Numbering the future

Sept. 5, 2005
The future is, well, the future, known with any certainty only when it becomes the present.

The future is, well, the future, known with any certainty only when it becomes the present. Then we try to look at that present and figure out what the (next) future will be.

And so it goes.

Seeing the future of energy or any part of it is a game almost anyone-with time and a computer-can play. And many do.

You can safely bet (more future gazing) that most of those forecasts will land on the desk of an Oil & Gas Journal editor, their authors hoping OGJ will publish the results of their computerized crystal-ball gazing.

Fair enough. Everyone has to make a living.

But Journal editors learn quickly whom to trust and whom to ignore. We learn that because the industry we cover has learned that.

The trustworthy forecasters have been around for a while, have had a vision of the future (prices, supplies, markets, whatever) that has become the present frequently enough to earn industry’s trust.

Sometimes, however, we editors have to put some numbers together and try, less to predict the future than to see some paths into it.

Another study

Not too long ago, another look into the world’s natural gas future arrived from one of those crystal-ball gazers, the London-based Centre for Global Energy Studies. It was an executive summary for CGES’s “World Natural Gas: Demand, Supply and International Trade to 2030” with enough specifics to start this editor on some low-tech number crunching of his own, especially about LNG and the US.

As anyone who reads OGJ even infrequently knows, the energy markets of China and the US are behind much of the run-up in natural gas prices because demand in both countries is running ahead of production. Both countries have turned to imports, especially LNG, as an answer.

CGES believes that in 2030, the volume of natural gas circulating in world trade will reach about 62.5 tcf or some 171.3 bcfd. That’s the center’s reference (or most likely) case and represents growth from 2003, the study’s starting point, of 3.8%/year.

Of that amount, about 22.4 tcf (60 bcfd; 35.8%) will consist of LNG.

Currently, the leading importer of LNG is Japan. It’s been Japan’s demand that has mainly kept the LNG industry afloat through the 1980s and early 1990s while it lowered production costs and waited for the price of natural gas to climb.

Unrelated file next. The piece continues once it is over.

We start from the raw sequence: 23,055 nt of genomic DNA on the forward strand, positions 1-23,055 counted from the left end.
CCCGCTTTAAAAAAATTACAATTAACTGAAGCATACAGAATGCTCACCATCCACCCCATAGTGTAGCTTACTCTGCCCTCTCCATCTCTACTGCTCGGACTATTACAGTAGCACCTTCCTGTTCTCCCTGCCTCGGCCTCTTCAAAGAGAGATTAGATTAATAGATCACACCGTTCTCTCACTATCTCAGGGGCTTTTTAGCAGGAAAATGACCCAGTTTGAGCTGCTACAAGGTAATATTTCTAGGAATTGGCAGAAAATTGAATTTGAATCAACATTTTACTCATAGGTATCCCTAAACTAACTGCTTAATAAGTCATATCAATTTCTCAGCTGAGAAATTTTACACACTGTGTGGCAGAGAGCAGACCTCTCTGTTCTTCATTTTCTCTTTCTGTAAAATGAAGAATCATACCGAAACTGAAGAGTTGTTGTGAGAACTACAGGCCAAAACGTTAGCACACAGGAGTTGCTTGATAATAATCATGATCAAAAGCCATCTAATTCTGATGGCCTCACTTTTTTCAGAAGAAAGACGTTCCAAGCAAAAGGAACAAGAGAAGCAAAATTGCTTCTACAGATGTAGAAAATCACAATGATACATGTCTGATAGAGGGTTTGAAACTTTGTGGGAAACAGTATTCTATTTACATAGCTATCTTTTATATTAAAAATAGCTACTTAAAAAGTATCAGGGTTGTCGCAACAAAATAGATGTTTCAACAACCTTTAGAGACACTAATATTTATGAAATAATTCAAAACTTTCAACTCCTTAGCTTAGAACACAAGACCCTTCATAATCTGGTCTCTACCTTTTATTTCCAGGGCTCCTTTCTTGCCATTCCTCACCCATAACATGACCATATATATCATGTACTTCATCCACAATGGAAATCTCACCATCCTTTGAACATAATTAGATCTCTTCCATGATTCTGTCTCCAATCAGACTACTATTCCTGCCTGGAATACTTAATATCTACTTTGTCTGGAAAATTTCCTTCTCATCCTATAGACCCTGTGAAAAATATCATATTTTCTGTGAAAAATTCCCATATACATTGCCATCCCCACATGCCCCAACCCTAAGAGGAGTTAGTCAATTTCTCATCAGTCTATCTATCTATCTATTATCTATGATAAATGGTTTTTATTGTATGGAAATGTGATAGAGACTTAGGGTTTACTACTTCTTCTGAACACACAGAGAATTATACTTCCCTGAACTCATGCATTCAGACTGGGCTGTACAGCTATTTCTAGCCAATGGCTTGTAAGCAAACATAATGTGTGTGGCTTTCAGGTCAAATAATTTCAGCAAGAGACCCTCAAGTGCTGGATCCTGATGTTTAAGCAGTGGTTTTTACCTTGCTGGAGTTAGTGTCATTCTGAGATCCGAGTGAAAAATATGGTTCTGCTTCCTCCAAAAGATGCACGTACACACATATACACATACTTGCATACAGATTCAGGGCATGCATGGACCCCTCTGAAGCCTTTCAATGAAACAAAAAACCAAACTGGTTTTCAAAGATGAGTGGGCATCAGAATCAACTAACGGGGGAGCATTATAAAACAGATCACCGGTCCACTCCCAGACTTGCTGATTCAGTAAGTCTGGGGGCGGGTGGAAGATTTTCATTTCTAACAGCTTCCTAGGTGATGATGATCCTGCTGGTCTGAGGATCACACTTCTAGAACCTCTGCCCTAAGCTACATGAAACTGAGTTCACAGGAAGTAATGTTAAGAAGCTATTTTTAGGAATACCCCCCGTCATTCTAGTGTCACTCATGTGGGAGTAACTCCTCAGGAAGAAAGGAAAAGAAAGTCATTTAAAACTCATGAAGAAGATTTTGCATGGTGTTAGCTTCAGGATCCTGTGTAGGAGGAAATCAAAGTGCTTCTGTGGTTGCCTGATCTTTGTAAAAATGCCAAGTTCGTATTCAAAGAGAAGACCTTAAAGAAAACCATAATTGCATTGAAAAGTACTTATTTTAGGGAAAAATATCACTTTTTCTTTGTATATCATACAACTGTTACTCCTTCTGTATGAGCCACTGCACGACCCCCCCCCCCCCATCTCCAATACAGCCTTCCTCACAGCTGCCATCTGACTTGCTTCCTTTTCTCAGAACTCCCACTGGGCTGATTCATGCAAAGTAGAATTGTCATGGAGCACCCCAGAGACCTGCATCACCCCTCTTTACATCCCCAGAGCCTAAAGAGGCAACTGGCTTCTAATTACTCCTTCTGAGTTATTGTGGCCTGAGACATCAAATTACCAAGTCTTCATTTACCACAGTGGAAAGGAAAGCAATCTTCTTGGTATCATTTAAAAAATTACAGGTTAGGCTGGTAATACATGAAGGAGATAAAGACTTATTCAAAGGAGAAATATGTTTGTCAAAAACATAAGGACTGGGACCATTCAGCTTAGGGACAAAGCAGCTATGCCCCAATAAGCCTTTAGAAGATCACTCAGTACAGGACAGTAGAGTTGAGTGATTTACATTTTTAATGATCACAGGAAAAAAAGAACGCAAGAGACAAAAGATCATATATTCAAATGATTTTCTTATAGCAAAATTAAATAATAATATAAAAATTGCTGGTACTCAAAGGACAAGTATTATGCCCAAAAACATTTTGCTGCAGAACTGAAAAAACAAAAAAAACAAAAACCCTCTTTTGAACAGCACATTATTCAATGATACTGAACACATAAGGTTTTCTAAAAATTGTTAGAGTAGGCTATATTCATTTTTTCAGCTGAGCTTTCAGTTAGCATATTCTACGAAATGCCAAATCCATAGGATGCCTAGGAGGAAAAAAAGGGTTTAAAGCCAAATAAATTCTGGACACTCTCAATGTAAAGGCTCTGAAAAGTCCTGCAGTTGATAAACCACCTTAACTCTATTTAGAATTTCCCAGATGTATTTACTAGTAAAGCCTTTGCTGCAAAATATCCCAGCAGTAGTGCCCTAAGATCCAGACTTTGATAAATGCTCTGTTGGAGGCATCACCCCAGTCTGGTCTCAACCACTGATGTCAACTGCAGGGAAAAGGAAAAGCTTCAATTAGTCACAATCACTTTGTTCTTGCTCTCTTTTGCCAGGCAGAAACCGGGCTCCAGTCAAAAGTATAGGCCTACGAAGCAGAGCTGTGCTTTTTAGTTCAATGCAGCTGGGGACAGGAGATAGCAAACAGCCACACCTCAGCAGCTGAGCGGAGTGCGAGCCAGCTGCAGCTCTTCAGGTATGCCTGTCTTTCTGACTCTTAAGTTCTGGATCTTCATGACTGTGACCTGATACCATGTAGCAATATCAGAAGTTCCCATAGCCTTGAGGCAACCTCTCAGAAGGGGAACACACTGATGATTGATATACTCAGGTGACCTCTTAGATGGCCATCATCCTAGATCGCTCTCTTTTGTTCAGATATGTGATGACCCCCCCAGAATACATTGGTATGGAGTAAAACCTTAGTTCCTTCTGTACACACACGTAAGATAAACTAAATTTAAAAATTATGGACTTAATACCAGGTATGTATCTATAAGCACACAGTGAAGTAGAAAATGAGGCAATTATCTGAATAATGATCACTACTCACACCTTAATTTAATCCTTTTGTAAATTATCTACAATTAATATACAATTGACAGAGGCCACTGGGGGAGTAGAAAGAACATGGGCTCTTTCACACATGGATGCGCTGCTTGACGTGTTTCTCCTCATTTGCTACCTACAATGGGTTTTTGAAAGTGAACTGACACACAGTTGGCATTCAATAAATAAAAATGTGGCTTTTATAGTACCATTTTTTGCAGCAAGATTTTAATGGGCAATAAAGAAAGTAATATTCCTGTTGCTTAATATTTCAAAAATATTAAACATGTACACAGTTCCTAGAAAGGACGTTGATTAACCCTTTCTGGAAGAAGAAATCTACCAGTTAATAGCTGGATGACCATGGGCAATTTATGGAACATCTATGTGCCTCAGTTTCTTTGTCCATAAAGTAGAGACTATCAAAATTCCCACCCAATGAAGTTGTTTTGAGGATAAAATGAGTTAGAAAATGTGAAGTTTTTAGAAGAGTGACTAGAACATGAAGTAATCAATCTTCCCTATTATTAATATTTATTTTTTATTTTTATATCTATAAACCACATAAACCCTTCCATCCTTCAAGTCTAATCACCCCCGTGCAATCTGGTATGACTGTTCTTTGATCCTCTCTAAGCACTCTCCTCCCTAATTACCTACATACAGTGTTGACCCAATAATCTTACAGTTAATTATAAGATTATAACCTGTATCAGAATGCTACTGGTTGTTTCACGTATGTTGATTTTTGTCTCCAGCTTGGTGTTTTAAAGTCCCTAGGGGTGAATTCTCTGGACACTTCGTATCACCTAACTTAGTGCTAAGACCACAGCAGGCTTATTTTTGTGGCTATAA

By 2030, says the CGES, both the US and China will have moved past Japan in total natural gas imported, with the US more than doubling Japan’s demand, importing 10.2 tcf/year, nearly all of it in LNG.

In fact, US imports in 2030 will represent 45.6% of all LNG moving in the world’s market.


At present, by OGJ calculations, US LNG import capacity exceeds 6 bcfd, spread among five terminals. In 2006, expansions at Lake Charles, La., and Elba Island, Ga., will add 1.8 bcfd.

In 2008, however, US import capacity will leap by nearly 8.5 bcfd, starting with an expansion at Cove Point, Md., adding about 840 MMcfd. New terminals, if all proceeds according to proposals, will add nearly 7.7 bcfd in 2008.

These terminals to serve the US market will cover all three countries that comprise North America:

• Two terminals along Sabine Pass in Southeast Texas will add more than 5.5 bcfd.

• Sempra LNG’s Energía Costa Azul in Baja California, Mexico, will add more than 1 bcfd for the southwestern US market, primarily California. Groundbreaking took place in April of this year.

• Bear Head LNG’s Phase 1 on Cape Breton Island, NS, will add 1 bcfd for the US Northeast market.

And in 2009, more than 3 bcfd will come on stream with the opening of yet another terminal along the Sabine Pass and of Freeport LNG Development LP’s terminal southwest of Houston.

All told, more than 19.5 bcfd of regasification capacity in the US will be available when 2010 begins. That’s a jump of more than 13.5 bcfd (260%) over capacity in 2005 and a long way toward meeting the demand scenario in the CGES study.

With Canadian imports via pipeline set to begin a steady, irreversible decline shortly after 2010, US LNG imports will play a major role in driving electricity generation and keeping the US economy moving...for the future.